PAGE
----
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Here are the top reads on deals and financial services over the last week. Have a great weekend!

Canadian corporate debt growing and getting riskier: Canada’s corporate debt markets have picked up where they left off after grinding to an abrupt halt at the end of 2018: growing in size and adding more risk. Though record levels of household debt grab most of the attention, corporate debt has actually grown at a faster pace since the financial crisis. Story (James Bradshaw, for subscribers)

Shareholders demand more information on ‘rushed’ TransAlta investment: A group of U.S. activist investors has clarified its opposition to Brookfield Renewable Partners LP’s proposed investment in TransAlta Corp., arguing that the complex agreement sidelines potentially better transactions and undervalues the power generator’s hydroelectric assets. The renewed opposition follows Monday’s announcement by TransAlta that it had agreed to a $750-million investment from Brookfield Renewable Partners to help the Calgary-based company accelerate its transition from coal-fired plants to cleaner hydroelectric assets. Story (David Berman, for subscribers)

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Hydro One names BC Hydro’s Mark Poweska as new president and CEO: Hydro One Inc. concluded its eight-month search for a new leader Thursday by announcing B.C. Hydro executive Mark Poweska as the utility’s new president and CEO. Mr. Poweska is currently executive vice-president, operations, for the government-owned company that runs British Columbia’s electrical transmission network. He replaces former CEO Mayo Schmidt, who stepped aside from Hydro One last July. Story (Andrew Willis, for subscribers)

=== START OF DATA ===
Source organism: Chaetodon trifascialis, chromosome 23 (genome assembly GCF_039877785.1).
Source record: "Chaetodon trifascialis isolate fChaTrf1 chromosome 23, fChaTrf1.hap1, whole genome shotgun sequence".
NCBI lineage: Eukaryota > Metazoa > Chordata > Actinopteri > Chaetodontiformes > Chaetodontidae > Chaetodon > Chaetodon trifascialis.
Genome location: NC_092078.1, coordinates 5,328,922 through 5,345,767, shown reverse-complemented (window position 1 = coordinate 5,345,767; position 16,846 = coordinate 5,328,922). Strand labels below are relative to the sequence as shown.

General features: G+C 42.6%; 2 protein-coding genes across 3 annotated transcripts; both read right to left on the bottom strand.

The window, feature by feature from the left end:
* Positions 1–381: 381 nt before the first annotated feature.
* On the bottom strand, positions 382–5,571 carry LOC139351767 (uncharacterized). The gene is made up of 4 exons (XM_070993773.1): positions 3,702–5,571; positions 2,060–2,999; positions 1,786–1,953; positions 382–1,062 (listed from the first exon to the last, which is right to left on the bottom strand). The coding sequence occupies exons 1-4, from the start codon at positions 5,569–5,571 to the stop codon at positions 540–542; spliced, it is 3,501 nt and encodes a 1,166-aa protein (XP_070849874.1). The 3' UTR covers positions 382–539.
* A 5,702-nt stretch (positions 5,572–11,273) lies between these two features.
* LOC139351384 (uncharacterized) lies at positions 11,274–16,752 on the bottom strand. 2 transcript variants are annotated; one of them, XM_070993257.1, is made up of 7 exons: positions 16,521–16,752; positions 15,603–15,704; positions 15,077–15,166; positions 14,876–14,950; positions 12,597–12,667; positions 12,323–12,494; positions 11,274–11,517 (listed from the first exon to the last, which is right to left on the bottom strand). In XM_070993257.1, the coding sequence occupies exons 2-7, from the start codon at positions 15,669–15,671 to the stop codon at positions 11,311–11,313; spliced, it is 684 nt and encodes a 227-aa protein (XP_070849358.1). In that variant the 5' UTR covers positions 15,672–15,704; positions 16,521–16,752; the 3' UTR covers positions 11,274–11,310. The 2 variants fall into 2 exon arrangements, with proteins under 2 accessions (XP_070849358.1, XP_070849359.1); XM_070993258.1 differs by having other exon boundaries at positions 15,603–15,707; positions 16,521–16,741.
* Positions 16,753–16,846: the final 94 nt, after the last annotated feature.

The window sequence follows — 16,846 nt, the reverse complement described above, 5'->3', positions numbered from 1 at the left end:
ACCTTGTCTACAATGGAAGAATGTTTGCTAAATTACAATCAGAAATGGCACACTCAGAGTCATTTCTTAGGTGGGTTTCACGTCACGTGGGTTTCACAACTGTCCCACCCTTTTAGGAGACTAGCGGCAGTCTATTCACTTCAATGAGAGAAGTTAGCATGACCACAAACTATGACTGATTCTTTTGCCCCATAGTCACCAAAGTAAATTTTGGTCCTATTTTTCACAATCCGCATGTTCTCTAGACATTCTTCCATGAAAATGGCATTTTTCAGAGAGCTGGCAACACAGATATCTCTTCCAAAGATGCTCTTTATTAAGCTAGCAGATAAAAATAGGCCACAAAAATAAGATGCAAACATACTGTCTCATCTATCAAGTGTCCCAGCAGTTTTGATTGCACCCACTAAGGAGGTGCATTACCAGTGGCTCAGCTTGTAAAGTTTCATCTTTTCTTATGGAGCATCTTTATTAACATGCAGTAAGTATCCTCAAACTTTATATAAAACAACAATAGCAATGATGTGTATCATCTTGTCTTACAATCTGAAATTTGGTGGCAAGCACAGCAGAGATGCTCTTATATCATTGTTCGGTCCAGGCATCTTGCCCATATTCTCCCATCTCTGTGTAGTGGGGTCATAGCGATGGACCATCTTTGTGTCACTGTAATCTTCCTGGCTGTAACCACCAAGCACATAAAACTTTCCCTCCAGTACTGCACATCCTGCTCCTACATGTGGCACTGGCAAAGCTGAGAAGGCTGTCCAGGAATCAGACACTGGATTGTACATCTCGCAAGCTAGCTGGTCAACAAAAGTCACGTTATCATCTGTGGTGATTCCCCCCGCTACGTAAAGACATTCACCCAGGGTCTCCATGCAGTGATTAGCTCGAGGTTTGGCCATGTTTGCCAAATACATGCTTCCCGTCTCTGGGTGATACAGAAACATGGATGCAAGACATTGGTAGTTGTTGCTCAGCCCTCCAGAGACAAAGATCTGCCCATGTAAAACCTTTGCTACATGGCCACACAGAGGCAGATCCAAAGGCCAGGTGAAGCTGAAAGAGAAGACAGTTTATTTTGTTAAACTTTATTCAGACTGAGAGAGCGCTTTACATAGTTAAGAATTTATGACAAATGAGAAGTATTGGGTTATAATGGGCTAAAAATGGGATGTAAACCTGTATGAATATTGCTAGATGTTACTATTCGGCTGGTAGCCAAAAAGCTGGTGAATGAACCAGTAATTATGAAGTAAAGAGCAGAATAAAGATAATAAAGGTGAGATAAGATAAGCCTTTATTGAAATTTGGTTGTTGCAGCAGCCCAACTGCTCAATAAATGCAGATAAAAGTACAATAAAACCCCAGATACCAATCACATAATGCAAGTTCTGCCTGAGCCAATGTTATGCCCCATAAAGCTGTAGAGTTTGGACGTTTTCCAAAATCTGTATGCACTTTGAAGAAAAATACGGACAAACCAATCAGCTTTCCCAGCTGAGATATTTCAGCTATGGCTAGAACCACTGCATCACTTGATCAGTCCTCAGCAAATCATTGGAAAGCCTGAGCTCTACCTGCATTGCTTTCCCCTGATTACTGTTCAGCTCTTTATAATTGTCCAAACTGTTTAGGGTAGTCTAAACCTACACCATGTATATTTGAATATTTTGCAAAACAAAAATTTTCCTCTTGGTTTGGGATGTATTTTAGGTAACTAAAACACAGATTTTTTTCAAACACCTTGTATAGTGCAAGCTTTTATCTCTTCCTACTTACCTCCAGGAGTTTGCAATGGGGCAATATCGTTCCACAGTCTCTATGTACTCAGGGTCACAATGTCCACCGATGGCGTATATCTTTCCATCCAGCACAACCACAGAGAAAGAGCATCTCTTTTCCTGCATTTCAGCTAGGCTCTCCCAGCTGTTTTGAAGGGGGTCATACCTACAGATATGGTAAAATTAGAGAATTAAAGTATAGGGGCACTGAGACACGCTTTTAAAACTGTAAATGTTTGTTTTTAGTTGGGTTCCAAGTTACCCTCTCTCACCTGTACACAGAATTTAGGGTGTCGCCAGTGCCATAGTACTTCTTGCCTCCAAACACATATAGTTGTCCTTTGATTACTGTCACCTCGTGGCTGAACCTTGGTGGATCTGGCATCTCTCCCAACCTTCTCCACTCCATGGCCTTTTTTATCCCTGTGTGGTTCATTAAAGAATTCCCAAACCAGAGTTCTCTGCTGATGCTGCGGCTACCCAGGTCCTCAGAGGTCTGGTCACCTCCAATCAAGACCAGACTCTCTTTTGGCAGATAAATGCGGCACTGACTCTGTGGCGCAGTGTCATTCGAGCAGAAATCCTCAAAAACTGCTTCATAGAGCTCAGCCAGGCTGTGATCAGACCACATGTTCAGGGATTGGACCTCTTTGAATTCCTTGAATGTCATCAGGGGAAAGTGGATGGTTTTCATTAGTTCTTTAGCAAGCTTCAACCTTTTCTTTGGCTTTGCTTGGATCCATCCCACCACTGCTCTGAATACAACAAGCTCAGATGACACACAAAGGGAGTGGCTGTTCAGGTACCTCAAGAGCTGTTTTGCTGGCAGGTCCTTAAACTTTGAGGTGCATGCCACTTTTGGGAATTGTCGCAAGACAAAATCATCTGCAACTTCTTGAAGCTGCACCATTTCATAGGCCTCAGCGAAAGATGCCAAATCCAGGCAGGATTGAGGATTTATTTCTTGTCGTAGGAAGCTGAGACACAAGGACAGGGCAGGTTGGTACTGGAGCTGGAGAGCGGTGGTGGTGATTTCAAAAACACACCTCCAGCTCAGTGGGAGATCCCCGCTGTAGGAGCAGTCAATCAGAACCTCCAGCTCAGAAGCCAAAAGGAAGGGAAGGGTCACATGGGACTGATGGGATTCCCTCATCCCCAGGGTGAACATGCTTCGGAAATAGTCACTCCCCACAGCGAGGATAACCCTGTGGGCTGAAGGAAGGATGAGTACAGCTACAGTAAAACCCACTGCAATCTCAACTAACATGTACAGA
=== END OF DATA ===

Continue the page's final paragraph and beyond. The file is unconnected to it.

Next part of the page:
AIG exits Canadian home and auto insurance market amid industry shakeout: AIG Insurance Co. of Canada is quietly exiting the domestic property and casualty insurance business, the latest player to quit the domestic market amid a consolidation trend that’s contributing to a rise in insurance rates. The Toronto-based division of American International Group Inc., one of the world’s 20 largest insurers, decided earlier this year to shut down a home and auto insurance business that catered to wealthy Canadian clients. Story (Andrew Willis, for subscribers)

First Nations-led group planning bid for majority stake in Trans Mountain pipeline: A First Nations-led group is putting together a bid to buy a 51-per-cent stake in Ottawa’s Trans Mountain oil pipeline with the aim of kickstarting the long-delayed expansion by giving Indigenous communities a financial stake. All First Nations in Saskatchewan, Alberta and British Columbia are being invited to participate in the $6.8-billion plan, which values the project at more than $13-billion. Story (Jeffrey Jones, for subscribers)